Tamil Nadu Hindu Religious and Charitable Endowments (HR & CE) department has surveyed close to one lakh acres of temple lands as part of an effort to safeguard the property from encroachments.
“The work to survey the temple lands is progressing briskly and we hope to complete the entire work soon,” says HR & CE Commissioner J Kumaragurubaran.
Relying on modern survey technologies such as Differential Global Positioning Systems (DGPS) and Geographical Information System (GIS) for the survey of lands and digitisation of records, the department hopes to survey the remaining 3.5 lakh acres of temple lands spread across the state.
During the survey, about 172 licensed surveyors, who have been engaged for the purpose, initially measured the village boundaries and then the land boundaries of all land parcels in the village. DGPS equipment is used to capture precise land boundaries and measure dimensions of the land being surveyed. The ground measurements are linked with geographical data attributes in a GIS format to create a digital database.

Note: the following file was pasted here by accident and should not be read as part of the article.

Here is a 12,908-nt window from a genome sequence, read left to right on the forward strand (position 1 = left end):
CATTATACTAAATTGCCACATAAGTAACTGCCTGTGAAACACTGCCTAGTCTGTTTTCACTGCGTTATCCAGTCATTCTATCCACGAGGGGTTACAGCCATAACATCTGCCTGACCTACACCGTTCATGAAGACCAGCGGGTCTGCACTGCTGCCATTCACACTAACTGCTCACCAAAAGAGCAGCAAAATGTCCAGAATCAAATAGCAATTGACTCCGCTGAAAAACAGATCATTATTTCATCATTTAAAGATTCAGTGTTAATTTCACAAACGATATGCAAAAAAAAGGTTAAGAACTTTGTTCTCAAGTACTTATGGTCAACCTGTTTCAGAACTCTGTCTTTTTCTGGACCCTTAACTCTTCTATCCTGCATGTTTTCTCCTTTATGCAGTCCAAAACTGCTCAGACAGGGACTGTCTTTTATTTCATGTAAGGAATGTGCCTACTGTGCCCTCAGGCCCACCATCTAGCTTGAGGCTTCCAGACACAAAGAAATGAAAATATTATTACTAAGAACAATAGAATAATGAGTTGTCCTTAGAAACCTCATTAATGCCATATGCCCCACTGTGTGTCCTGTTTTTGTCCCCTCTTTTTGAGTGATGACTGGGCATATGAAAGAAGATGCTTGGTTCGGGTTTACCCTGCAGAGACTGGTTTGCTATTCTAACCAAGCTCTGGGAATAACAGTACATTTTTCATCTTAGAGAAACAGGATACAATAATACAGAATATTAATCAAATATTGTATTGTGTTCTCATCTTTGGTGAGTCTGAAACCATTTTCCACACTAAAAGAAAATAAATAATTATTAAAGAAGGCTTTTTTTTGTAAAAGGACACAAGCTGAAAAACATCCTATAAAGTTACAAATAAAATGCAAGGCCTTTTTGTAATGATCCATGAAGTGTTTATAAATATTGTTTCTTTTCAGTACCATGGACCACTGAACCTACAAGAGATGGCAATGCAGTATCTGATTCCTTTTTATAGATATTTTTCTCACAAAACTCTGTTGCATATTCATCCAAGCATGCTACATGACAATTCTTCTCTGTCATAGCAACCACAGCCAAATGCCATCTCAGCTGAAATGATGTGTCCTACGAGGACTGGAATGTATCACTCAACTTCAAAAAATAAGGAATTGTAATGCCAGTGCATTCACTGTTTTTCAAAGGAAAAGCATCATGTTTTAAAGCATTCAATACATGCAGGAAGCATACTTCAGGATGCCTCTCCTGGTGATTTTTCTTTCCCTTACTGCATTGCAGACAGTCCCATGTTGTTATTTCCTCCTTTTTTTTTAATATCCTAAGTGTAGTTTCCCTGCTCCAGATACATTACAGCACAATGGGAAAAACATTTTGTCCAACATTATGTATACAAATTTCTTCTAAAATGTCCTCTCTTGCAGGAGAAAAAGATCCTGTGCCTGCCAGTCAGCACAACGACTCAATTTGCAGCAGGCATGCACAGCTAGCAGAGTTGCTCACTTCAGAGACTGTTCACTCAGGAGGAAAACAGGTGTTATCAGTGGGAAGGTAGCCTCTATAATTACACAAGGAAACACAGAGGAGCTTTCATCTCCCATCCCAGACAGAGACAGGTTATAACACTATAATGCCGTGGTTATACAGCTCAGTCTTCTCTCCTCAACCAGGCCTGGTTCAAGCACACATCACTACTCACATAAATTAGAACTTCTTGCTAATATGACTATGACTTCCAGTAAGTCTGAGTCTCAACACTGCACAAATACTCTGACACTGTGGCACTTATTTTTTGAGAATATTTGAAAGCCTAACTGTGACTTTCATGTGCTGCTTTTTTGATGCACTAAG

GIS can show different kinds of data on a map and it captures, stores, checks and displays data.
“The surveyors have been equipped with 66 DGPS devices. Apart from surveying, work to peg the boundaries/bends with cement pillars is also being carried out,” Kumaragurubaran said.
After survey of temple lands in villages, field measurements of 50 sketches are prepared by the surveyors using the Collabland Software, the Commissioner said.
HR & CE, which manages about 38,658 Hindu and 17 Jain religious institutions dotting the state, has about 4.78 lakh acres of temple lands under its control. So far, nearly 96,437.11 acres of land has been surveyed in 20 regions under the department. Though nearly 50,000 acres of land was surveyed in June, the progress was rather slow when the Northeast Monsoon set in by October-end.
“Nevertheless, we have completed surveying 96,437.11 acres of temple lands,” a senior official added.
On September 8, 2021, HR & CE Minister P K Sekar Babu launched the scheme to measure the lands belonging to the religious institutions in the state, at Sri Kapaleeswarar temple, Mylapore, here.
The surveyors were given 56 rover equipment to help in surveying the temple lands accurately. The department had engaged a retired Deputy Director and Assistant Director of Survey and Settlement as Principal Consultants to monitor and advise the surveyors in carrying out the survey works.
Once digitised, the data will be uploaded on the department website for the benefit of devotees so that they could have a fair idea of the location and extent of temple lands in their respective villages/cities.